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Internal Temperature for Duck Breastpost #1 of 112/14/09 at 9:28amThread StarterWe are preparing a seared duck breast and are wondering what the internal temperature of the duck should be? Any suggestions for cooking the duck breasts? This is for a competition and all food has to be prepared on butane burners. There are no ovens. Thanks for all suggestions!post #2 of 112/14/09 at 10:17amAs for cooking method: you've already named it! :) Score the skin, season, heat the pan, put in skin side down, cook until browned and fat has rendered, flip, cook until rare (touch is a better test here than temp). If you make a pan sauce, pour out the excess fat first -- there will be a lot of it."Notorious stickler" -- The New York Times, January 4, 2004post #3 of 112/14/09 at 12:40pmFor duck breast, 125 is rare, and 130 rides the border between rare and medium-rare. Cooking on the coasts, or for very "sophisticated" judges I'd go to a 122 and let the carry over take me to 125. Cooking anywhere else, I'd go to 130. In either case, don't forget to leave time for the breast to rest.
I start the breasts skin side down, render the fat, turn the breast and cook until nearly done, then crank the heat to brown and crisp the skin.
Carve with slices cut on the bias and on the diagonal. Keep the breast and intact while you transfer it to the plate (or judging box) with your knife and fork. Remove the fork entirely, then withdraw the knife by pulling it towards you, and the slices should open slightly, shingling, and exposing just the right of meat. If not, you can arrange them.
(You may also torch the skin to make sure you have the right texture -- if it's legal to bring a torch. Torch is a good thing to have, but make sure you practice a few times with yours so you know what you're doing. FWIW, I use a plumber's torch. Culinary torches are expensive and run out of fuel too fast.)
BDLpost #4 of 112/14/09 at 1:21pmI agree with Suzanne, touch is the way to go as a probe will just let all the juices out and render your magret tough and chewy. My rule of thumb for a basic 5/6 once pekin breast is to start on medium heat with very little fat and let it slowly render the fat and let the skin crisp up. On medium heat this may take 5/6 minutes or so. You want it deep golden without any char.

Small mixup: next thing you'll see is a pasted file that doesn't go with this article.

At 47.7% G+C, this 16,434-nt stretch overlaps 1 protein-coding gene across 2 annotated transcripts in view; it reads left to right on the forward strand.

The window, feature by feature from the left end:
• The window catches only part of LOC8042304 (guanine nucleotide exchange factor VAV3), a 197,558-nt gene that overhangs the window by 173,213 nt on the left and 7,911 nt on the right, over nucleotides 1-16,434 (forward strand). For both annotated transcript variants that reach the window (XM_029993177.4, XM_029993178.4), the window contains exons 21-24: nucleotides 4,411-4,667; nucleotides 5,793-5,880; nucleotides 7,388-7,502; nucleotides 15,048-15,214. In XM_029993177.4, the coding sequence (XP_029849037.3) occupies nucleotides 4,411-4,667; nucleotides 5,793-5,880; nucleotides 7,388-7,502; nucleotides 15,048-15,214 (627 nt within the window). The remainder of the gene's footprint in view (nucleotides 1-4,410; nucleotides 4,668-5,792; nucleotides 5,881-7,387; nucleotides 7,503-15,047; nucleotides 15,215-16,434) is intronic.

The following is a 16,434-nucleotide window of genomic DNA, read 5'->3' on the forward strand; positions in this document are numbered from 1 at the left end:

Then remove most of the rendered fat, flip, turn the heat up to high and let it sauté for 3.5 minutes, rest for 6 minutes then slice into thin auquilettes.
Good luck.Baruch ben Rueven / Chanaבראד, ילד של ריימונד והאלאןpost #5 of 112/15/09 at 3:58amA clever technique recommended by Alfred Portale:
Score the skin and so on as usual, then put the breasts skin-side down in a COLD pan. Place over medium-high heat and cook until the skin is crisp and golden brown, about 10 minutes. Flip and cook another 5 minutes, then rest 5 minutes or so and slice. Seems to work very well in my limited experience: crisp skin, rare cooking, surprisingly consistent timing, minimal futzing around.post #6 of 112/15/09 at 5:12pmpost #7 of 112/16/09 at 6:44amThread Starterpost #8 of 1111/12/12 at 1:57pmpost #9 of 1111/12/12 at 6:55pmpost #10 of 1111/12/12 at 7:48pm
Spam bots and human spammers frequently do that on forums. That way they can come back a few months later to edit their post and add spam links to them.post #11 of 1111/12/12 at 7:58pmQuote:Originally Posted by Confused Cook
We are preparing a seared duck breast and are wondering what the internal temperature of the duck should be? Any suggestions for cooking the duck breasts? This is for a competition and all food has to be prepared on butane burners. There are no ovens. Thanks for all suggestions!
It is kind of a funny post, the op calls himself a culinary instructor, but came here wondering what the temp of a duck breast should be????
- Internal Temperature for Duck Breast
- Duck Varieties
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